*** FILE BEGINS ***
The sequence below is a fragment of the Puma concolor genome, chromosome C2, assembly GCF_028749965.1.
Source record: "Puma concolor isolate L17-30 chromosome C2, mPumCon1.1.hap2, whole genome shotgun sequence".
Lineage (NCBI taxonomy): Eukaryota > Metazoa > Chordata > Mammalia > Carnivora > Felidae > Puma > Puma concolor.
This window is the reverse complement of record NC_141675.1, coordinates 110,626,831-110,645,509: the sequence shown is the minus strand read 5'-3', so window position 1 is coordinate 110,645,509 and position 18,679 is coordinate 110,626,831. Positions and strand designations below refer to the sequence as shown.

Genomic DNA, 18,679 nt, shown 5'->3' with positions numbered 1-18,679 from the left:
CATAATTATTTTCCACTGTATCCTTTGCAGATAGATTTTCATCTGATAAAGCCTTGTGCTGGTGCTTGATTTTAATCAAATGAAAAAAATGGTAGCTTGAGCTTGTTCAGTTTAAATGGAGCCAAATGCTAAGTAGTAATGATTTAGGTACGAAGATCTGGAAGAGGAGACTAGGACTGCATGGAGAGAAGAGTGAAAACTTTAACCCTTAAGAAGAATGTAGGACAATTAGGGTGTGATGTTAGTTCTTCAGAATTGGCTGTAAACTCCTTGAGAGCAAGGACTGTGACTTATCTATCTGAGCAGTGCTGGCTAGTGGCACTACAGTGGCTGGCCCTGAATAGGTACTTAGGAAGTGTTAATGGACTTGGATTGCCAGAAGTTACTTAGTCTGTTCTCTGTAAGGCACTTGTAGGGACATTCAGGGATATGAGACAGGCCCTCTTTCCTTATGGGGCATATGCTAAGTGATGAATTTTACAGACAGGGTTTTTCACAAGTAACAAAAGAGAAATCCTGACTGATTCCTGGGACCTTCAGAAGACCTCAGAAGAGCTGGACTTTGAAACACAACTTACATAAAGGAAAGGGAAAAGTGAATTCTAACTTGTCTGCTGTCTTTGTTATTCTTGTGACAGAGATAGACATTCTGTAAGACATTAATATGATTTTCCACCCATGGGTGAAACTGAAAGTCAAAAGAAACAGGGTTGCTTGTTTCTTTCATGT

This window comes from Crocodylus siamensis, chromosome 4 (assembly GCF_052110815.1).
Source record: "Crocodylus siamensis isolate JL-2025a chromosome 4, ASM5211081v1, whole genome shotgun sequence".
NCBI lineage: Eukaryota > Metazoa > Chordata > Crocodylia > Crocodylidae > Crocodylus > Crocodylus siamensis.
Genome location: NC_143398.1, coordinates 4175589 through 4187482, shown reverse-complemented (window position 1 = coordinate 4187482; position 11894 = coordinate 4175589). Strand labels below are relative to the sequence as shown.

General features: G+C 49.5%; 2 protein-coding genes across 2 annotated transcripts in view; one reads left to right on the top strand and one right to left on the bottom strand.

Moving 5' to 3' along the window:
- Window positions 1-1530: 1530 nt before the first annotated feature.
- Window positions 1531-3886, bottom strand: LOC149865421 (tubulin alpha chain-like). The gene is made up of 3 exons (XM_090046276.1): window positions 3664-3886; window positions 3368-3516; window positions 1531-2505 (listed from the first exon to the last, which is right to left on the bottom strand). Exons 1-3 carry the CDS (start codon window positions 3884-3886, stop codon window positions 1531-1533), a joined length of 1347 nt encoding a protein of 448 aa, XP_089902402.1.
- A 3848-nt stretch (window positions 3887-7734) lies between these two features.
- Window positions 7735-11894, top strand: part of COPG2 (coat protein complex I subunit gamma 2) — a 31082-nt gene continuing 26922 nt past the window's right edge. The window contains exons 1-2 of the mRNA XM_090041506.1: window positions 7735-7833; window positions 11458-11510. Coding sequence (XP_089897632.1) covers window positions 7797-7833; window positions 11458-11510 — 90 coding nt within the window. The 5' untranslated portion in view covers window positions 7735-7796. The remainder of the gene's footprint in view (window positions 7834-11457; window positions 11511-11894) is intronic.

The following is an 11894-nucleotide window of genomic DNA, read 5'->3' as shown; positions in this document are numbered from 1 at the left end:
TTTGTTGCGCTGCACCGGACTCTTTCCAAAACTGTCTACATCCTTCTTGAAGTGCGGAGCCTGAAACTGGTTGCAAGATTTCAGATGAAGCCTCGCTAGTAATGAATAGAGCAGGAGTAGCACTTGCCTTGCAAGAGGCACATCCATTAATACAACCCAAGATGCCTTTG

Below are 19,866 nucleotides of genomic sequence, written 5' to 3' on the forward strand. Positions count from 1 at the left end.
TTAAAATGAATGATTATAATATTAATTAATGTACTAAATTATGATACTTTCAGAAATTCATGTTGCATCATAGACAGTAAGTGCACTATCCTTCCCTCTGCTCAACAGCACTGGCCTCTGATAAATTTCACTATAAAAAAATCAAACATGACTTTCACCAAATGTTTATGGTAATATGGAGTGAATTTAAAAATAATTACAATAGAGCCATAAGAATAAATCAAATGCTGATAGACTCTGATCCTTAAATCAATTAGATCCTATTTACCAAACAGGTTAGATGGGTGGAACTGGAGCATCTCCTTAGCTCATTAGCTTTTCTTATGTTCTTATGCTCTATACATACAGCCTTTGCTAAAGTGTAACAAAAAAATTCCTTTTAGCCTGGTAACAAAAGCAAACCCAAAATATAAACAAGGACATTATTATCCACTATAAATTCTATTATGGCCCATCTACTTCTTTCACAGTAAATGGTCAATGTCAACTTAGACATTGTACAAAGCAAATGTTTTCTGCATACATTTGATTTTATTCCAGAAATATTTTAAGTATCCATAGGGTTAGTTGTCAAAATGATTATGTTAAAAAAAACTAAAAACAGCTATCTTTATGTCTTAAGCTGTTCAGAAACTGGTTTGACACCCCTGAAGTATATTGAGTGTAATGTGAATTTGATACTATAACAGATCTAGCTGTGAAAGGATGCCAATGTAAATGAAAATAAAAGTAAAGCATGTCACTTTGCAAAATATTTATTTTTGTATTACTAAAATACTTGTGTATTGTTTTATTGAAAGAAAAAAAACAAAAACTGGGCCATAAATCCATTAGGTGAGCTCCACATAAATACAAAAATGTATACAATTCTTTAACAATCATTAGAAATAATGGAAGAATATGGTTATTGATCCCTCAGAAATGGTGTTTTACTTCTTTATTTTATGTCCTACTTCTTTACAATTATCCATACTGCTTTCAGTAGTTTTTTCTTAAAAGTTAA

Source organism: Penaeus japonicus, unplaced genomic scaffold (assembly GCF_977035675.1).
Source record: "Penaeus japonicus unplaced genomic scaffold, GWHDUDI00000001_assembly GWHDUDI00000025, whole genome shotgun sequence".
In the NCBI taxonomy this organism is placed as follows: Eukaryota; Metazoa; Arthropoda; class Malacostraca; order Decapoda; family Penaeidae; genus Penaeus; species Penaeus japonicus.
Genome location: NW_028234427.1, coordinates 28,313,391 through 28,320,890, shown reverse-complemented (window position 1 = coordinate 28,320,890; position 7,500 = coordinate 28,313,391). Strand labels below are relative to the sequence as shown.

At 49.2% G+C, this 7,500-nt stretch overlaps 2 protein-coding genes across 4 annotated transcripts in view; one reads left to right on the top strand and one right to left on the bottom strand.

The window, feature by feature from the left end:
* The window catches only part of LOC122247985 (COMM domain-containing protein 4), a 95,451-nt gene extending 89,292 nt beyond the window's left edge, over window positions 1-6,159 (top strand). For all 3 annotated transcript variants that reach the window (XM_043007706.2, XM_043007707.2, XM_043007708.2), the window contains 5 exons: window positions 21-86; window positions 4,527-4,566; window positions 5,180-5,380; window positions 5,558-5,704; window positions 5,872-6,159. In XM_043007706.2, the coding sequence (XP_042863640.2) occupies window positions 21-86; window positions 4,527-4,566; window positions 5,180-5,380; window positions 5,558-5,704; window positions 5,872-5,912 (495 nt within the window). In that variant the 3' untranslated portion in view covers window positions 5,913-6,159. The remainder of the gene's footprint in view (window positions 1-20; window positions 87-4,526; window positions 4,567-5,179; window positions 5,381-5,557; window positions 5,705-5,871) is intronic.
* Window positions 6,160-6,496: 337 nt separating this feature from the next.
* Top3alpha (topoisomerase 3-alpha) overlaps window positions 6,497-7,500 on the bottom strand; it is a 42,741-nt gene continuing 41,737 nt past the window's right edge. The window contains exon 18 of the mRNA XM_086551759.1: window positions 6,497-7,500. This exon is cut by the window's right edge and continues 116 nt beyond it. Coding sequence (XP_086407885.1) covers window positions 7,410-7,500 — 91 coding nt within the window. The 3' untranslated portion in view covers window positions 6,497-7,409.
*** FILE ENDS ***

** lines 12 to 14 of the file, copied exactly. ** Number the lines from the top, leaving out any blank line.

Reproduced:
Moving 5' to 3' along the window:
- Window positions 1-1530: 1530 nt before the first annotated feature.
- Window positions 1531-3886, bottom strand: LOC149865421 (tubulin alpha chain-like). The gene is made up of 3 exons (XM_090046276.1): window positions 3664-3886; window positions 3368-3516; window positions 1531-2505 (listed from the first exon to the last, which is right to left on the bottom strand). Exons 1-3 carry the CDS (start codon window positions 3884-3886, stop codon window positions 1531-1533), a joined length of 1347 nt encoding a protein of 448 aa, XP_089902402.1.